Trainers-Christophe Clemente, John Size, Graham Motion & Richard Mandella

Hall of Fame trainer Richard Mandella from California believes that EIPH is the result of stress, not necessarily from racing, but even from the pressure of just going to the gate. The trainer of recent Kentucky Derby winner Animal Kingdom, H. Graham Motion, said of the use of Lasix in two-year-olds, “Prevention is better than the cure.” Motion, who trains in several different countries, stated that Lasix is controllable. Interestingly, several of the foreign trainers said they would use Lasix if they could. Veterinarians were mostly concerned about greater long-term complications such as inflamed airways and pleuropneumonia due to bleeding. There is also an economic consideration, as Europeans and Asians are reluctant to buy or breed to American Thoroughbreds that race on Lasix. “My worry for American racing is that you are becoming isolated,” said Dr. Stirk. “We want to see more (drug free) international racing.”

Attendees-Jockey Guild Director Terry Meyocks & Jockey John Velazquez

In England and Ireland, horses are stabled away from the racetrack and able to enjoy long, easy gallops in the countryside. By contrast however, the American racehorse spends most of its time isolated to a stall and is exercised only during its daily gallop on the track, which creates an unnatural environment. This contributes to many of its problems, and efforts to overcome these by use of bleeder medication, steroids and other substances have resulted in negative publicity for the sport. Legislators are now calling for serious federal regulation of performance-enhancing drugs and medication.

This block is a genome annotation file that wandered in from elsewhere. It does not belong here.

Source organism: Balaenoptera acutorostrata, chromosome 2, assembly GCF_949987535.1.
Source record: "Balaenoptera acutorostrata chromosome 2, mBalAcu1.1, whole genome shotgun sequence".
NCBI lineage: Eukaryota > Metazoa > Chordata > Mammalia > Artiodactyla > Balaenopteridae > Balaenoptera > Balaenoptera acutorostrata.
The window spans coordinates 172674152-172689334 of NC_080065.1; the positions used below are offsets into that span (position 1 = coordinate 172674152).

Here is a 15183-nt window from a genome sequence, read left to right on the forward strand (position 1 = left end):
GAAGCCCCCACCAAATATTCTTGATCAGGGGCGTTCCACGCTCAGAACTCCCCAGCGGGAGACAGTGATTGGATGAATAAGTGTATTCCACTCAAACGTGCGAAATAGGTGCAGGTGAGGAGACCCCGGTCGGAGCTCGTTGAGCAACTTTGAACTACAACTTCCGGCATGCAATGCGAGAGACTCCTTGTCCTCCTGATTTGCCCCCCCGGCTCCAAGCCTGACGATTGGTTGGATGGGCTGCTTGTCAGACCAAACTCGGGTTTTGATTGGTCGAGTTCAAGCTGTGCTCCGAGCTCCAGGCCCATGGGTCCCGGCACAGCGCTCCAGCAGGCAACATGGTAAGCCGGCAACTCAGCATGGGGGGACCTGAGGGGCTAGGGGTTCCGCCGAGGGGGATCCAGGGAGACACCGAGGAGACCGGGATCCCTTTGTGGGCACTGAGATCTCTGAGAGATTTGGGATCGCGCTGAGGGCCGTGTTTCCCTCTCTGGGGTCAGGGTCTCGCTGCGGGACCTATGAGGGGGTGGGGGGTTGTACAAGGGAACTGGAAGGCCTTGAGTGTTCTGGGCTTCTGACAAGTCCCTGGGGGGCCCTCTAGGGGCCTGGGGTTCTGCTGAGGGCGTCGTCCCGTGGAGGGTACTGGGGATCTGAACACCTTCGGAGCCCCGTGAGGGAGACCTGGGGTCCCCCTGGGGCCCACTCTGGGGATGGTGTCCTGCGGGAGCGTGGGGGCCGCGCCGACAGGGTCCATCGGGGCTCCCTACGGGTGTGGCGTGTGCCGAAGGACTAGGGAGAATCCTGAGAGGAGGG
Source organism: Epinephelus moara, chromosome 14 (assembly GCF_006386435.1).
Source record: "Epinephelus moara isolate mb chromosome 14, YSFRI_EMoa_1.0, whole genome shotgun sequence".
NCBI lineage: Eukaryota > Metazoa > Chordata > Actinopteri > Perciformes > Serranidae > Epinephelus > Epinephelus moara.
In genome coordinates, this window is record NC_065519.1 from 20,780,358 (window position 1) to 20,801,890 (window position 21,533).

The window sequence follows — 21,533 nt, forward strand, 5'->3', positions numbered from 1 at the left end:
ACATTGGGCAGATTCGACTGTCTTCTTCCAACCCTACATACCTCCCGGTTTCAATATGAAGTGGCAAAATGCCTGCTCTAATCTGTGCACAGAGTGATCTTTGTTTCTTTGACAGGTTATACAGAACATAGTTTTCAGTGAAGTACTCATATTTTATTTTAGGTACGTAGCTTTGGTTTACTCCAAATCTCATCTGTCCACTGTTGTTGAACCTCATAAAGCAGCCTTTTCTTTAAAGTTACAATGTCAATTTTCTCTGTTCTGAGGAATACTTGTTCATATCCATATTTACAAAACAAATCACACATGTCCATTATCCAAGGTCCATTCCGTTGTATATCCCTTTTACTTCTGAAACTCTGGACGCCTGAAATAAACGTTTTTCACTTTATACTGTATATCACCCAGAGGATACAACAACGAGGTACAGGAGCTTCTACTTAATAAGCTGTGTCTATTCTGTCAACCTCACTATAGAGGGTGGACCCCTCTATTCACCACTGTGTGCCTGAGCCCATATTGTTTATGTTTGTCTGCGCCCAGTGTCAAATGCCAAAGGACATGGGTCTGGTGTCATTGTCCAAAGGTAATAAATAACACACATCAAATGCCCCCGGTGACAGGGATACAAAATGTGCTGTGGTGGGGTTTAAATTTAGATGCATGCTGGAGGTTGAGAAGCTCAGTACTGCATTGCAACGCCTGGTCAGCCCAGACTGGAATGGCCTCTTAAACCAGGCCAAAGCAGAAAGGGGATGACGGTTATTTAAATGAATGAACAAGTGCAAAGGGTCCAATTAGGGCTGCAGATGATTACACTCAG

Although no formal recommendations were announced at the summit, many issues were discussed, such as options for the administration of Lasix, barn security, more stringent medication abuse penalties, education and research. The RMTC (Racing Medication and Testing Consortium), which consists of 25 racing industry stakeholders and organizations representing Thoroughbred, Standardbred, American Quarter Horse and Arabian racing, is currently holding its own separate sub-committee meetings. According to Chris Scherf of the RMTC, these sub-committees will report to the governing board Aug. 4-5. If their recommendations are adopted, they will be sent to the racing commission and, hopefully, implemented as quickly as practically possible.